A plan to restructure Puerto Rico’s Electric Power Authority’s (PREPA) debt risks increasing energy prices and forcing Puerto Ricans to leave the notoriously unreliable power grid, dozens of organisations and individuals warned in an open letter.
Residential electric bills in Puerto Rico could skyrocket following plans to restructure the staggering debt held by the country’s public electric utility, forcing customers to leave the grid or the territory altogether, dozens of organisations have warned in a letter.
The utility debt restructuring plan would address Puerto Rico’s Electric Power Authority’s (PREPA) more than US$10 billion in debt obligations. In a statement, the Financial Oversight and Management Board for Puerto Rico (FOMB), a government entity created by Congress in 2016 to assist in restructuring the country’s debt, said the plan would “cut PREPA’s unsustainable debt by almost 50%” and “should provide the financial stability necessary to invest in modern, resilient, and reliable energy system for Puerto Rico.”
In order to do so, FOMB proposed double-digit rate increases for at least the next 35 years, which would allow extracting more than $13 billion to pay the utility’s legacy creditors.
The plan to save PREPA was met with harsh criticism. In an open letter published last week, 50 Puerto Rican organisations and dozens of community advocates, economists, conservationists, and energy experts said these charges, combined with ongoing high fuel costs and defection from the grid, would dramatically increase the already high energy prices to unaffordable levels, forcing many to leave the grid or the island altogether.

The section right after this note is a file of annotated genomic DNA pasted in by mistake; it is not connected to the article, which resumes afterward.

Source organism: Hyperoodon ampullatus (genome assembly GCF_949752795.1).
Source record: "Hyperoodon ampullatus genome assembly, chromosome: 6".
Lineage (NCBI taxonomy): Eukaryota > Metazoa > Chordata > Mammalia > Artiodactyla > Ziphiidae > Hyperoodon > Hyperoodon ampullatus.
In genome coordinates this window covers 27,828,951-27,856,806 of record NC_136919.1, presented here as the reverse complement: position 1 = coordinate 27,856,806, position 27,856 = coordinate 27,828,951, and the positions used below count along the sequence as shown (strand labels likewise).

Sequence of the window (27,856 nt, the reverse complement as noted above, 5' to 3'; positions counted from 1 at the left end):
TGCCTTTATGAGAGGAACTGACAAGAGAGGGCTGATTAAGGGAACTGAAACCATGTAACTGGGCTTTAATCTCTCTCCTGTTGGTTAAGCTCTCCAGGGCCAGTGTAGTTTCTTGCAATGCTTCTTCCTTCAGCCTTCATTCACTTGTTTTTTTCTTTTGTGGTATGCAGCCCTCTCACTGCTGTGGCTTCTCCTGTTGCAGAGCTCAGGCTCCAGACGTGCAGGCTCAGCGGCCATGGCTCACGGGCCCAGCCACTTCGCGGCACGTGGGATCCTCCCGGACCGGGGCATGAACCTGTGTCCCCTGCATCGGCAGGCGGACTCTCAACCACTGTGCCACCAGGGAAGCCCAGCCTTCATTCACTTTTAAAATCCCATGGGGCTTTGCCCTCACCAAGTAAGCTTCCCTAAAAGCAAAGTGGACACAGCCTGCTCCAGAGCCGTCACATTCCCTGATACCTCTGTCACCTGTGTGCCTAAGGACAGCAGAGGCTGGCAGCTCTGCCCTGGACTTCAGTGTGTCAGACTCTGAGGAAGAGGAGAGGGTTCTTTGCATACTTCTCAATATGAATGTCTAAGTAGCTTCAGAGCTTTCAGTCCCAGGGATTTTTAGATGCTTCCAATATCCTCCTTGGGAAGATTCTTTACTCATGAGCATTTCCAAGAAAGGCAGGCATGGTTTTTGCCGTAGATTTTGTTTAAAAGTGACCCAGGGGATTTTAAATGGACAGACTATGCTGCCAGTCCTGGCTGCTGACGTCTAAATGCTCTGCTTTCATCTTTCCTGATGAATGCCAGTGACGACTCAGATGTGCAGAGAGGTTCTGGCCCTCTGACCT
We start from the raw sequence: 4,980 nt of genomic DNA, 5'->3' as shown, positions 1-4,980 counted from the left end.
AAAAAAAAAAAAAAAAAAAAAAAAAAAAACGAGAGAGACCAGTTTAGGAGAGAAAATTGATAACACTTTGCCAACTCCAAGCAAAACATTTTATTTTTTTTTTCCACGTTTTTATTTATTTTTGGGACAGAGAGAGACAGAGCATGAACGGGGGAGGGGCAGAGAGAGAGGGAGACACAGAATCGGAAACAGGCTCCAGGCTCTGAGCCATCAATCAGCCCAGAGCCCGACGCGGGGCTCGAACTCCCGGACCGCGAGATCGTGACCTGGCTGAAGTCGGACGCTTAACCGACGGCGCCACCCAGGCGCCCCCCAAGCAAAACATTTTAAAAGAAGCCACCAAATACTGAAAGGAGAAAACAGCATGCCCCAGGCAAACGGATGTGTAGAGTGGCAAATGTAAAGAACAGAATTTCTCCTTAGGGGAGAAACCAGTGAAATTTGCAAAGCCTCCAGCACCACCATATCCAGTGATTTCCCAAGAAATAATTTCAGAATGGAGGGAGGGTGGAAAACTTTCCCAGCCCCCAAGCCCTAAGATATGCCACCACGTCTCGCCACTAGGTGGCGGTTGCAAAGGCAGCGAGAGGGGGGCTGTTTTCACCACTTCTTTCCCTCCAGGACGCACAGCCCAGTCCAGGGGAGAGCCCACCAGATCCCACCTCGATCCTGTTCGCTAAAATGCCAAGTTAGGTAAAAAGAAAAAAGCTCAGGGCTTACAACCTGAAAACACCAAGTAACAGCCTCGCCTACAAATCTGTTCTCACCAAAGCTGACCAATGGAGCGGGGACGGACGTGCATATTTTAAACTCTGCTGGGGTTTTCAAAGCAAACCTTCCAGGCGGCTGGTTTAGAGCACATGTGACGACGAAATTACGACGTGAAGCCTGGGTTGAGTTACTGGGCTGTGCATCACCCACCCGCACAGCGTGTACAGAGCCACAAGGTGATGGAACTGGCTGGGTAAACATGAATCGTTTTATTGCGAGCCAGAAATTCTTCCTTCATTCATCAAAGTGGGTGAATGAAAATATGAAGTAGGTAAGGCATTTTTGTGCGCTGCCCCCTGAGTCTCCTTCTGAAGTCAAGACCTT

“The proposed debt plan will only weaken an already failing system, in addition to provoking more business closures, layoffs, and outmigration, further imperiling the island’s economic recovery,” the letter reads.
FOMB’s proposal comes at a critical moment in the country’s history. Decades of poor investments and maintenance of Puerto Rico’s notoriously unreliable, outdated grid have led to daily, hours- or even weeks-long power outages across the island. The racist federal response to the 2017 Hurricane Maria further worsened the situation. The winds of the Category 4 hurricane that killed thousands of Puerto Ricans decimated the island’s already crippled electric system, leaving the island without power and clean water for months.
Despite the huge renewable energy potential, the island’s power grid is still heavily reliant on imported fossil fuels for approximately 95% of its generation. In a bit to protect themselves from the frequent power outages in the aftermath of Hurricane Maria, many residents of the Caribbean island have begun installing their own solar panels.
Lawmakers set a 100% renewable energy goal with interim targets of 40% by 2025 and 60% by 2040, and a phaseout of coal-fired power generation by 2028. Despite the approval of some 18 renewable power plants, which are expected to generate about 884 megawatts of energy by 2024, more than 80% of Puerto Rico’s electricity will still come from fossil fuels.
Featured image: Wikimedia Commons.
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